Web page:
Bush Eases Australians' Worries
Promises review of use of agricultural subsidies, continued US role in Asia-Pacific region
CANBERRA — PRESIDENT Bush appears to have successfully defused a long-standing trade dispute with Australia.
After a 45-minute meeting yesterday with Mr. Bush and Prime Minister Paul Keating, Australian farmers were buoyed by hopes they might not be hurt as much in the future by United States export subsidies on agricultural commodities. Bush admitted the subsidies, called the Export Enhancement Program (EEP), have hurt Australian farmers.
As part of an effort to heal the wounds, Bush invited the Australian farmers to the US for further consultations. Mr. Keating, at a press conference, called this aspect an "information exchange ... that at least we will know about the operation of EEP."
In addition, Bush agreed to examine US practices of using EEP sales in markets where the European Community is not involved. The US has maintained that it only uses EEP to counter subsidies by the Europeans.
Bush's apparent success at addressing the farmers' complaints highlights a successful trip to Australia.
The Bush visit was the first major foreign affairs foray by Keating, who unseated Prime Minister Bob Hawke last month in an intraparty squabble. According to a US official who was at one of the meetings with Keating, the new prime minister impressed the US as "knowledgeable and in good command of the issues. He was a leader without being aggressive. He left a good impression." Bush also praised Keating.
In addition to agriculture, Bush and Keating discussed such "big issue" items as the recessions in both countries and the former Soviet Union. Bush also reassured Australians of a continued US political and military presence in the Asia-Pacific region.
"Our role and our purpose as a Pacific power will remain constant," Bush said in the first address by a US president to both houses of Parliament.
Satisfying the farmers made the trip more than just a goodwill trip. The National Farmers' Federation (NFF) says the EEP cost its farmers $760 million, or $30 per ton in last year's harvest. The US Department of Agriculture disputes this estimate.
The apparent cooling of the conflict came as several thousand farmers demonstrated outside Parliament House.
"If it's fair to ask Korean and Japan to open up their markets, it's fair to ask the US to open up its markets to Australian farmers," said Ed Wright, President of the Cattle Council of Australia. This apparent contradiction made Page 1 news in the US, prompting Bush to note during a press conference: "We've never said we're totally pure."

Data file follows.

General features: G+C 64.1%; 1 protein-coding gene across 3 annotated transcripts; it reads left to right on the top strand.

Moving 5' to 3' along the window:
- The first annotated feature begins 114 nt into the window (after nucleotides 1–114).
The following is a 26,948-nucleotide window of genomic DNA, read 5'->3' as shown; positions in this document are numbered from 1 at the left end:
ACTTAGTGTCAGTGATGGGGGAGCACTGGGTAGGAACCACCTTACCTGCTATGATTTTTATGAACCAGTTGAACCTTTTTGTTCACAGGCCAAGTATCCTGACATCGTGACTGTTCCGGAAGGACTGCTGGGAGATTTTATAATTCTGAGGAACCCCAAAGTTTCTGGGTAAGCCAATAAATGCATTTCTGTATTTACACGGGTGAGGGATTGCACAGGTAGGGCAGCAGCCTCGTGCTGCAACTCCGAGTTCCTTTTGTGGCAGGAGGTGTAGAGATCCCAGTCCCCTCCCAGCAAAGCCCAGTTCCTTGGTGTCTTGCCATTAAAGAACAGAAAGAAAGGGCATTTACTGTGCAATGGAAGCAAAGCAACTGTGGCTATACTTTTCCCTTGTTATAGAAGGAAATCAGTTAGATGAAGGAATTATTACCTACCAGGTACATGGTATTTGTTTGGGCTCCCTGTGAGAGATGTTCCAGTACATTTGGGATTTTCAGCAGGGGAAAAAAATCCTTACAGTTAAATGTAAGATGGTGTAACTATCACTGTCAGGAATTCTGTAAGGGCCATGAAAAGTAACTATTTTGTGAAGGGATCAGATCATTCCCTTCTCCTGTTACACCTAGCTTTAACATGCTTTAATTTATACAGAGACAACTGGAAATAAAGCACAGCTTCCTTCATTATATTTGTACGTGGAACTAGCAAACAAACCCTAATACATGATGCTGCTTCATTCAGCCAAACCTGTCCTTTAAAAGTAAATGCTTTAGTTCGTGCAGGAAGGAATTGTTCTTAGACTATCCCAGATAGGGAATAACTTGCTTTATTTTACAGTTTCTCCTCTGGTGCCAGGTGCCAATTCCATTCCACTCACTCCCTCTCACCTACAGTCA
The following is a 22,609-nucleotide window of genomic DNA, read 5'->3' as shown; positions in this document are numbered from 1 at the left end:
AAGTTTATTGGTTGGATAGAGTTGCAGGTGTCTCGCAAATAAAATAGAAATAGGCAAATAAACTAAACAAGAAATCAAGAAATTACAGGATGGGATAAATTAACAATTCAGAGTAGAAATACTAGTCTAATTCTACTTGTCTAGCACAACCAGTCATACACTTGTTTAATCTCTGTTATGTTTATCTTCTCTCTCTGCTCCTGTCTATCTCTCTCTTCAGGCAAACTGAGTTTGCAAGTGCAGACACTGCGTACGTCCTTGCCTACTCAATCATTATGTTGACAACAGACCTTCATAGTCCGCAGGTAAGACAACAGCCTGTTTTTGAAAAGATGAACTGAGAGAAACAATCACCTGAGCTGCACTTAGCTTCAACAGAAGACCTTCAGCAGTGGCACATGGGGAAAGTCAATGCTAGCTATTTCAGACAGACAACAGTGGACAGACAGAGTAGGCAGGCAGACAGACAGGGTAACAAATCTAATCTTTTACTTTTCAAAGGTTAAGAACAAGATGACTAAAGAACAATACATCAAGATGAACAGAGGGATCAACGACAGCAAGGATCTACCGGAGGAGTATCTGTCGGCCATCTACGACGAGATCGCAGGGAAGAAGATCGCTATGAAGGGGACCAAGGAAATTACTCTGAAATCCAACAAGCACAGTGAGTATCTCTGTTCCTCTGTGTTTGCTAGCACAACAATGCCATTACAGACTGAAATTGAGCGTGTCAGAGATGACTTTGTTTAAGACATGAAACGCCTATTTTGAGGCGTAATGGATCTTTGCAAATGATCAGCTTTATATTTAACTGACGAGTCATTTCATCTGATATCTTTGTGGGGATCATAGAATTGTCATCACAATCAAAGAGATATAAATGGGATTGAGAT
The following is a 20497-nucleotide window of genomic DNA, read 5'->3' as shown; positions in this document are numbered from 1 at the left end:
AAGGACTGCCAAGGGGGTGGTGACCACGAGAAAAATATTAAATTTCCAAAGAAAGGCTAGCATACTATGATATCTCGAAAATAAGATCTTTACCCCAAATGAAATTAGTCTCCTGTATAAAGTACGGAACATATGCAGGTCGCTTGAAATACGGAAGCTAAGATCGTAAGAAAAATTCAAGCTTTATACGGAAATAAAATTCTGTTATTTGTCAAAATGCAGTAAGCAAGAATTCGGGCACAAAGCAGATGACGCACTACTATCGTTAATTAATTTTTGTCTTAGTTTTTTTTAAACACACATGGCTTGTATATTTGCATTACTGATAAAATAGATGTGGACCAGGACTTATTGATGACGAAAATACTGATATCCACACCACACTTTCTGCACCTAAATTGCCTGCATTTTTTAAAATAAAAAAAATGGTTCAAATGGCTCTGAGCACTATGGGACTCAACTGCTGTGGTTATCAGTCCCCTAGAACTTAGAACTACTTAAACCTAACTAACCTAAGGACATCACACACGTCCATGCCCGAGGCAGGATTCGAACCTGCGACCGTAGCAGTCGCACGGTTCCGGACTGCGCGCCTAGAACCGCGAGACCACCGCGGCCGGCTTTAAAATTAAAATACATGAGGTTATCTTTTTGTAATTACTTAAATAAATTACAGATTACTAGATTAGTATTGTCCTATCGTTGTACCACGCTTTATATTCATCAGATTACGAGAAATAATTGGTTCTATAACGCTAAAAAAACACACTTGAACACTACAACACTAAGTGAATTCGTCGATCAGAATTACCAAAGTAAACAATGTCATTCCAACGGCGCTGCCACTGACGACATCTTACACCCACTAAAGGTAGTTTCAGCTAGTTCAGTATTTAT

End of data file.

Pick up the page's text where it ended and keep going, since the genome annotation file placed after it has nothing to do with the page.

Farmers came from every state in Australia, some driving eight hours to get to Canberra. "We need to keep the pressure on," said Trevor Tremain, a farmer from Dubbo in New South Wales.
The farmers and Keating both stressed to Bush the need for a satisfactory resolution to the Uruguay round of the General Agreement on Tariffs and Trade (GATT). Graham Blight, president of the NFF, said Bush gave the farmers a commitment to keep the pressure on Europe during the final stages of the GATT negotiations which will resume Jan. 13.
In addition, Mr. Blight says Bush indicated Australian farmers would be consulted before future EEP sales. "That was always a sticky tape, because we only got to the stage where we heard about a sale after it happens," says Blight. However, a second high US official who was present at the meeting denies the Australian farmers would be consulted before EEP sales.
"The notion that there will be some sort of special consultative process with the farmers stretches it too far," he says. "What we are willing to do is have a fuller set of discussions on subsidies in general and our perceptions in different markets."
In a later press conference, Blight said the differences between the US and the farmers were "minuscule." The US actually began a process of informing the Australian government of upcoming EEP sales this past autumn.
In the discussions with the farmers, the US also made the point that Australia has its own trade barriers. US officials particularly pointed to Australian limits on the foreign content of television programming and commercials.
"The message is this is a two-way street and we expect the same treatment," says the second US official.
In addition, the Australians made no progress on their requests to eliminate a duty on greasy wool, or quotas on beef, sugar, and opium used in medicines.
While in Australia, Bush exuded charm, meeting students and inviting ordinary Australians to his hotel to meet him. There were few demonstrators on the streets. On highways around airports, Australians pulled over to the side of the road merely for a glimpse of Air Force One.
It was the first presidential visit to Australia since President Johnson's controversial 1966 tour during the Vietnam War.